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  • Writer's pictureAmber Garner

Hurricane Season is Here! Let's Get Purr-pared!

Living in Florida, dealing with hurricanes is part of life. However, It can be very scary for our fur-babies. As we all get ready to prep our homes for hurricane season we also need to include our pet's in the planning. How do you prepare your pet's for a hurricane you may ask? Here are some tips:

If You Evacuate Your Home: Please make sure you bring your pet's with you. Pet's left behind can become injured or lost. Many often escape when there is any storm damage and after a fright like that, will often hide. We are in an area where we are blessed with emergency shelters that accept pets. Shelters open in waves and are based on location and then more open as the need arises. Remember, not all shelters accept pets, so make sure to watch your emergency management communications to see which shelter is accepting pet's and is open. If you do not plan on going to an emergency shelter you could also find a pet friendly hotel or friend or family in an area outside of the danger zone. Just make sure you have all your pet's supplies, identification and containment, which we will get into shortly.

If You Stay Home: Identify a safe area in your home for your pet's. It is recommended to leave all pet's in a carrier or crate and have a leash, collar or harness on, with identification. Make sure to have your pet emergency kit with your pet and talk to your veterinarian if you think your pet's may need storm anxiety products to help them stay calm.

Let's Talk Identification: Microchips are the best form of pet identification. A microchip is a permanent device that is rice-sized and encoded with a unique number. That number is then registered with your information. It is vital that you always check your microchip information to make sure it is up to date. Over time people move, phone numbers may change, emergency contacts may change and updating that information with the microchip database can sometimes be overlooked. I also recommend your pet have an identification tag on their collar or harness as well. This way if your pet is found by a neighbor or someone close they can get home much faster then taking the pet in to be scanned. Lastly I highly recommend you have a current picture of your pet and one of you together as well. If your pet becomes lost having an up to date picture to send out will aid in finding the pet. A picture with you and your pet is an extra form of proof that your pet belongs to you as well.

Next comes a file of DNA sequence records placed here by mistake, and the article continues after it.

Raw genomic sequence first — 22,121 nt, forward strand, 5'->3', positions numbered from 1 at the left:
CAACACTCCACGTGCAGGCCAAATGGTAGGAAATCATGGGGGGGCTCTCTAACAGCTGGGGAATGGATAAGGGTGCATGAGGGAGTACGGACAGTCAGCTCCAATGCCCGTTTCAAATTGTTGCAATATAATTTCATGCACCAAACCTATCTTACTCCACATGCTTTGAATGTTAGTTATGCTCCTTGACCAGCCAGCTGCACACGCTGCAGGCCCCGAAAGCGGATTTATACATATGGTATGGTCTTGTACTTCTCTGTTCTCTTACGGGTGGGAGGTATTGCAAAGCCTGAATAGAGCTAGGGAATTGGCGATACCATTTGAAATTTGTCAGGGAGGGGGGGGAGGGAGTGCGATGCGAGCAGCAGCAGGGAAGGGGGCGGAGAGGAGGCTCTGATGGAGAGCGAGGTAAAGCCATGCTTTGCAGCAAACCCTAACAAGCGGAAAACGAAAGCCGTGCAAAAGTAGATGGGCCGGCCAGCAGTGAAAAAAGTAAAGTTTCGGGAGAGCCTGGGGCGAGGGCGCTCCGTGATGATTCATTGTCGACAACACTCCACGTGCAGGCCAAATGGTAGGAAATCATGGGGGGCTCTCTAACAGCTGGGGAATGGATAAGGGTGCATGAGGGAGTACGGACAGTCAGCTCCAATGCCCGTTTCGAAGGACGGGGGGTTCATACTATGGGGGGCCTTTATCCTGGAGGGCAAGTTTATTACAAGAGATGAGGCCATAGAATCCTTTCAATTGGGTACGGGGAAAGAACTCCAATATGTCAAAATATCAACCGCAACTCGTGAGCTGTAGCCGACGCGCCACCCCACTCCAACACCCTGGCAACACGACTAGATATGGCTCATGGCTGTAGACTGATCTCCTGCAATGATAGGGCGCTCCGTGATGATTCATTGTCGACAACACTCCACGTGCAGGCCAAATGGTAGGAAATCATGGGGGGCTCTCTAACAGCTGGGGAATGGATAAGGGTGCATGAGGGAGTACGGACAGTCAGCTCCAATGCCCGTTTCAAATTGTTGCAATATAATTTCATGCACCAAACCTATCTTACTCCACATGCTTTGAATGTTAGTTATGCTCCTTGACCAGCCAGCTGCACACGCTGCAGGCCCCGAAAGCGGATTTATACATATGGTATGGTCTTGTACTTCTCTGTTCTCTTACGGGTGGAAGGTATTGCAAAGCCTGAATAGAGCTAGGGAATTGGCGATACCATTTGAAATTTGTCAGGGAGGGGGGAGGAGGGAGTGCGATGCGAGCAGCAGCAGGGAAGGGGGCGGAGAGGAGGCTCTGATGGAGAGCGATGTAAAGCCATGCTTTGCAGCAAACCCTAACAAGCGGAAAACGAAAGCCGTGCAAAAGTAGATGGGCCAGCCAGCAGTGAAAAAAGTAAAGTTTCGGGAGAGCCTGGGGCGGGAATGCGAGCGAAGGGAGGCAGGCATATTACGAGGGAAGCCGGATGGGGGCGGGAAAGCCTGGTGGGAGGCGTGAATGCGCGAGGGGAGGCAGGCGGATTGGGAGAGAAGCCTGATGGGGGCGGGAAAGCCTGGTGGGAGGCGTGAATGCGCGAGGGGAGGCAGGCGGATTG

Disaster Supply Kits: Each pet should have a disaster supply kit. I recommend keeping it in a water-tight container that can be easily transported and stored in a place that is easily accessible. make sure you rotate the food and medications every couple months to make sure they stay fresh. Here is a list of all the items I recommend you have inside your kits.

  1. Crate or carrier large enough for your pet to turn around in and cat carriers large enough for a small litter box.

  2. Collar and leash for all pets (including cats) with ID and rabies tags on all collars.

  3. Vaccination records and a current picture of each pet.

  4. 3 week supply of each pet's medications.

  5. Sedatives or Anxiety Supplements for pets that frighten easily.

  6. Disposable litter boxes and extra cat litter. Cardboard shirt boxes make great disposable litter boxes and can be tossed in a ziploc daily so it stays clean and contained to keep odors down.

  7. 3 week supply of your pet's food and water.

  8. Plastic bags and pet safe cleaning supplies and paper towels.

  9. Manual can opener.

  10. Bowls for each pets food and water.

  11. Blankets and toys that your pet likes to have around so they have something comfortable and soothing.

  12. Towels and blankets.

  13. Grooming items.

  14. Detailed instructions for each pet's care. This way if the pet is cared for by someone other then yourself they will know exactly what the pet needs.

  15. Include a copy of your families emergency plans and emergency contact information in case you can not be reached.

  16. Include a copy of your veterinarians information.

  17. Flashlight and batteries.

  18. Basic pet first aid kit. Includes items like bandaging material, antiseptic ointment, alcohol, betadine, gloves, tweezers, gauze and a muzzle for your pet because even the friendliest pet can bite if they are in pain.

Taking the time to prepare now can make for a less stressful situation, should one occur. So sit down with your family, make sure you are all on the same page, know your plan and make sure to include your fur-babies so you can all have a safe storm season!

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